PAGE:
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Thread: Honey Bee Canyon

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    Default Honey Bee Canyon

    It's been grey, wet and dismal here while most parts of the US have been up to their eyebrows in snow. I got antsy and decided to skip the shopping onslaught and went to Honey Bee Canyon in Oro Valley, Arizona.




    Not the most exciting ruins, but I noticed them just off the trail to the canyon. I have no history to add to them.
    "Life is a constant oscillation between the sharp horns of dilemmas."

    H.L. Mencken

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    Maybe someone from the Oro Valley area can chime in with some information regarding these.

    Honey Bee Canyon also has petroglyphs from an unknown era. I've read that these might have been carved anywhere from 200 B.C. to the 14th Century. One of the quirks of Arizona is that while we don't have historic buildings like New York City, Washington or Philadelphia, we have teasing reminders centuries older than anything the East Coast can boast about that we were not the first ones here.


    The petroglyphs are fairly faint and are not in the best of shape. My guess is that it's due to the geology involved. It's a fairly soft rock in contrast to others that I have found.
    "Life is a constant oscillation between the sharp horns of dilemmas."

    H.L. Mencken

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    This area is closed off to all vehicles, so hoofing it is the only way in. Not a killer walk in winter time for anyone though. I didn't even open my water bottle.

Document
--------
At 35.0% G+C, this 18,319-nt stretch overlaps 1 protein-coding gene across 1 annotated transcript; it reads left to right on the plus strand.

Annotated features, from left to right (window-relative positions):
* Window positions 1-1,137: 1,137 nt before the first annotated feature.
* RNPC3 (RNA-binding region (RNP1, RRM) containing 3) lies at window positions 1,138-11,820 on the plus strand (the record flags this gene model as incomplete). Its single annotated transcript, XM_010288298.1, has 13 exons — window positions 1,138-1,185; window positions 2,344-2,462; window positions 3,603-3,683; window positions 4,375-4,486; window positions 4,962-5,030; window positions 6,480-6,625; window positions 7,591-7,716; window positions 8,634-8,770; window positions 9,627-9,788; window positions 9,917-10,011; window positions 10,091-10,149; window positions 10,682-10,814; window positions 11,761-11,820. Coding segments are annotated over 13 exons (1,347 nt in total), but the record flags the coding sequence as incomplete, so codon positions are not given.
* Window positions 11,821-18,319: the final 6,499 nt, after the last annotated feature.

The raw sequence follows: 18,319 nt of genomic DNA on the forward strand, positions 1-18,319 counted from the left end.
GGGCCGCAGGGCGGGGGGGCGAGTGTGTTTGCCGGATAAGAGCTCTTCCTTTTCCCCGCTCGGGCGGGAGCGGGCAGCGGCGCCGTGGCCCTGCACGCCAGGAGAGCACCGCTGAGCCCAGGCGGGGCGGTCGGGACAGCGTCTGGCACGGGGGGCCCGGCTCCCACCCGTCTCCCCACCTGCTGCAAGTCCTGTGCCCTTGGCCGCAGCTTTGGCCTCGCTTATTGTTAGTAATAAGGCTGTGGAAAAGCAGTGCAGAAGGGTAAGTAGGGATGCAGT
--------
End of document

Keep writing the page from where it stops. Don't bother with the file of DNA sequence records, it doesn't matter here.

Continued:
Old dam sitting in the canyon. Again, any information regarding these would be most welcome.
    "Life is a constant oscillation between the sharp horns of dilemmas."

    H.L. Mencken

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    Was in Honey bee a few years ago with my cousin from califruity...as we were pressing on through the brush he asked me if there was anything in Arizona that didn't bite, claw, scratch or poke..."no, was all I said."

    Nice shots of a beautiful place. I didn't know about the petroglyphs, those artists were prolific.

    I heard that a developer was planning on building up to the edge there, I hope that didn't happen.

    <
    Last edited by Vulture; 12-27-2008 at 07:37 PM.
    "The good things a person needs-stubbornness, thinking for himself-don't make him a useful member of society. What makes him useful is to be half dead." Sylvan Hart

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    They're scattered around the area. Every now and then, you can spot one over the canyons. Right now, it's geezer city up in the area.
    The six pack kids that will probably destroy the petroglyhs in the future are just becoming house broken. Better see 'em while you can!
    "Life is a constant oscillation between the sharp horns of dilemmas."

    H.L. Mencken

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    Default Honey Bee

    Greetings.